85-95 days. First listed by J.H. Gregory and Son in 1886, this cabbage quickly gained popularity. The Ely Seed Company wrote this description shortly after Gregory released it: "This new strain of Early Drumhead Cabbage was offered by a brother seedsman under the broad claim of being as early and good as the early Summer, and growing a third to a half as large again. After testing it, we find his claims are fully substantiated in every particular. As its name indicates, it can be planted at all seasons, and makes both a splendid early and late variety. It forms a fine large hard head of superior quality, not bursting after heading. The heads are of great thickness, which make it a capital sort to keep through the Winter. It is a valuable and needed acquisition; and, when fully introduced, will become a standard early market cabbage in every market of the United States." Which it did. As well as being a great storage cabbage and being a good crop for spring and fall harvests, it reputedly makes excellent sauerkraut. (Approx. 16000 seeds/oz)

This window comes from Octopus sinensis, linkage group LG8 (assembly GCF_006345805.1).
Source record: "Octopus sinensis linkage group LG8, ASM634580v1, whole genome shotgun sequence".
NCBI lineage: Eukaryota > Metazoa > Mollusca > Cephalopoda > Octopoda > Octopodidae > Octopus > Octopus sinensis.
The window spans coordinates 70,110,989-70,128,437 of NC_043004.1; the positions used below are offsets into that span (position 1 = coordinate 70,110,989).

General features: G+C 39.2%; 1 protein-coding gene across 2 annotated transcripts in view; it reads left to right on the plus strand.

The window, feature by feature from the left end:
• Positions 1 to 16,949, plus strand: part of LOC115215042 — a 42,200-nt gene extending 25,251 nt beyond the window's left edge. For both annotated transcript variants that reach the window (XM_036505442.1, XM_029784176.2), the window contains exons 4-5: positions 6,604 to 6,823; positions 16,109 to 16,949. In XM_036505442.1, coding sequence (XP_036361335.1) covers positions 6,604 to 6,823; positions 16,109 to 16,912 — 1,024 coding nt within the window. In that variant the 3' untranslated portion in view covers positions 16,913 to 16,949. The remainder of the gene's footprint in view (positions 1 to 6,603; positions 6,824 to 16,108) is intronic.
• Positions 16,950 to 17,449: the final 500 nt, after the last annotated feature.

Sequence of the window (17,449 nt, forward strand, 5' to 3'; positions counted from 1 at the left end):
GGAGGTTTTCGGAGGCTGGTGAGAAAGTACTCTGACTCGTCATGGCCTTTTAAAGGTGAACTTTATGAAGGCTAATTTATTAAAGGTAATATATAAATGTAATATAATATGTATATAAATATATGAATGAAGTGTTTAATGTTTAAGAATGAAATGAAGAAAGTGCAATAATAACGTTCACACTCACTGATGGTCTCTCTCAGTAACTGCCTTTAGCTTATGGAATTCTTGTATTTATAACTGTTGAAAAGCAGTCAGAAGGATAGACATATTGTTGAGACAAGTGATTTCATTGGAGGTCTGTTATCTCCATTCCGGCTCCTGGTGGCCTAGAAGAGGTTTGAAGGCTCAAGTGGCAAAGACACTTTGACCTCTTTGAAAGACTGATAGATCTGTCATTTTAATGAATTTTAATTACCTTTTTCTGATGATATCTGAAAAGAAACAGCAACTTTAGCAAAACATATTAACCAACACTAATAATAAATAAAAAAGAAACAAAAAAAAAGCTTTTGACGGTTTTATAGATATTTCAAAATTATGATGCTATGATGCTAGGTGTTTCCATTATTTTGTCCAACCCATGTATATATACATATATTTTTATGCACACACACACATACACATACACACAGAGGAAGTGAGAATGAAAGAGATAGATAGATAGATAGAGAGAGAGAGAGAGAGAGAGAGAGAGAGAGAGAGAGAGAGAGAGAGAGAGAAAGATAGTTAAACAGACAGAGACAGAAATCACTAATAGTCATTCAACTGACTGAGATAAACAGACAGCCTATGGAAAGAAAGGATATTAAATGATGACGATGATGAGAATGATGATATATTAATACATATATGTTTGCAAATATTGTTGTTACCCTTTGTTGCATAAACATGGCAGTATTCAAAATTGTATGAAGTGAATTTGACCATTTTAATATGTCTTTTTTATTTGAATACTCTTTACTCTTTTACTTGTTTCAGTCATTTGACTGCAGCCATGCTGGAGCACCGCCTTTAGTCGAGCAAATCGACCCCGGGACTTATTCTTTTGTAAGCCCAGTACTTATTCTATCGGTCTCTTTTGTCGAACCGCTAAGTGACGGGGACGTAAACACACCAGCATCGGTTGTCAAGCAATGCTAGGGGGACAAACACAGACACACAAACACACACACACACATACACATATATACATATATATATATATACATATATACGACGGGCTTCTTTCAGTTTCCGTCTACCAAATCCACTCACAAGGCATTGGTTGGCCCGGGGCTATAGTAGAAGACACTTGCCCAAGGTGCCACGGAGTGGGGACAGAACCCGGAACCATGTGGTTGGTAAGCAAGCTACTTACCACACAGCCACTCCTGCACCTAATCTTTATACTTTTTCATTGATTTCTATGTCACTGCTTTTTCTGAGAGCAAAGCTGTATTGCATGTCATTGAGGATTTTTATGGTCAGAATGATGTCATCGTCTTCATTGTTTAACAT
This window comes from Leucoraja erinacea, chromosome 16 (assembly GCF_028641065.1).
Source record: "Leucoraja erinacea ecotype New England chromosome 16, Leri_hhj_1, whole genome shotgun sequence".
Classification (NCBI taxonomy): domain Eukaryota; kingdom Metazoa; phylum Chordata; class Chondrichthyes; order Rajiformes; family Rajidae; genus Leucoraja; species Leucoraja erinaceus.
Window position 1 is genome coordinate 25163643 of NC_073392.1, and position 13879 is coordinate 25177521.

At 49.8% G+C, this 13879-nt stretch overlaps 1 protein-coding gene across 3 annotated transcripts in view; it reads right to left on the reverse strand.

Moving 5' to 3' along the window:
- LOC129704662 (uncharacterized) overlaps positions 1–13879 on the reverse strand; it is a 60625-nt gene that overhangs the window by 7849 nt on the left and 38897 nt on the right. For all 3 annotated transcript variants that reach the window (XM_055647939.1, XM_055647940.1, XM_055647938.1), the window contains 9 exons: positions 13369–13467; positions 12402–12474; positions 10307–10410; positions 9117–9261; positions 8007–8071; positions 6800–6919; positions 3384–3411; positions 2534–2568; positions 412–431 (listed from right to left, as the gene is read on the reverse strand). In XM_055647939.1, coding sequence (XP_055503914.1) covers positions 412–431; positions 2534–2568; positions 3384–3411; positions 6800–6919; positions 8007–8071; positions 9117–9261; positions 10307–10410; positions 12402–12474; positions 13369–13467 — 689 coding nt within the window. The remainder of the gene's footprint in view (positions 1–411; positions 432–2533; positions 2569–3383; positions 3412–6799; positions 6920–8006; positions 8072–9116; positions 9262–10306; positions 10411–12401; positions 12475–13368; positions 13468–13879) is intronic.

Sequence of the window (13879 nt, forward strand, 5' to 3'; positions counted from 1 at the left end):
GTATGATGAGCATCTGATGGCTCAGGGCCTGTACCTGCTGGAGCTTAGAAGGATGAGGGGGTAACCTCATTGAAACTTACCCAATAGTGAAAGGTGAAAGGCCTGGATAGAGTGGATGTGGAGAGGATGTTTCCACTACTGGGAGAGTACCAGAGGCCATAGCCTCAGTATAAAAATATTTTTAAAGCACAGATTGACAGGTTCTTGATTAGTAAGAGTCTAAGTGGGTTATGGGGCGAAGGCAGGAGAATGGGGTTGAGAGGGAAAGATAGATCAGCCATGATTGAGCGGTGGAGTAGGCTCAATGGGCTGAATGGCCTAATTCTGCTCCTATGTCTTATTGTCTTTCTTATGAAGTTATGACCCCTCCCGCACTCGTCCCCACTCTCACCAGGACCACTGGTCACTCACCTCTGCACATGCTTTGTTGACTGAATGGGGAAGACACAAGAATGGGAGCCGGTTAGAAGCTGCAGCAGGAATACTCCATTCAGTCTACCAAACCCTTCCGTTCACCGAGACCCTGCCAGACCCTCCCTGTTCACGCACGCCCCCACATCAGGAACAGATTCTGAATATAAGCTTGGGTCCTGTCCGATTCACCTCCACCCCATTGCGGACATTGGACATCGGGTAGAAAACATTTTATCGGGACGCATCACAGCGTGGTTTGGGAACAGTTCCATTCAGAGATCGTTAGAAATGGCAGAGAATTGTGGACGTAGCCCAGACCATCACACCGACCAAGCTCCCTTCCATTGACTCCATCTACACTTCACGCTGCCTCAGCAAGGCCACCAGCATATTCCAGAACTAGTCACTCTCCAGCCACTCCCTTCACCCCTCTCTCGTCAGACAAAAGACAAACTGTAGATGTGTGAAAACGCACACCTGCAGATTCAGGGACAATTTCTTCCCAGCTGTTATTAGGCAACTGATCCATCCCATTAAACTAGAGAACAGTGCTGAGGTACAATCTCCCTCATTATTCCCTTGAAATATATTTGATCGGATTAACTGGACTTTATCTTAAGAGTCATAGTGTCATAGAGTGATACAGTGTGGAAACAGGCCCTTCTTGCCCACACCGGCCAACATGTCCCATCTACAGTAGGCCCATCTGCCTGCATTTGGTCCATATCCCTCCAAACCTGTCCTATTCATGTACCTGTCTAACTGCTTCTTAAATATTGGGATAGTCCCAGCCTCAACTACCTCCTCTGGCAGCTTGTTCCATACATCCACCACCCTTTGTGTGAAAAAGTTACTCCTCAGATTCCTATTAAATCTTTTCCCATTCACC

Perfection Drumhead Savoy Cabbage
NEW FOR 2017! (90 days) The Treasury of Botany, published in London, in 1866, said this about the savoy cabbage - "It is distinguished by its leaves being wrinkled in such a manner as to have a netted appearance. The Savoys are remarkable for their tender, crisp leaves and excellent flavour. It would seem not to be generally known that the Savoys are the most delicious of all the cabbages". It's difficult now to find savoy cabbages that aren't F1 hybrids, so I was delighted to come across 'Perfection'. The W. Atlee Burpee company, in 1887 considered it far superior to ordinary Drumhead Savoy. It produces large heads on short stems and stores extremely well.
Mammoth Red Rock Cabbage - Sustainably Grown
(75 - 105 days) 1889. Of European origin, this cabbage produces large, late-maturing, red heads, about 7 lbs. Excellent for storing.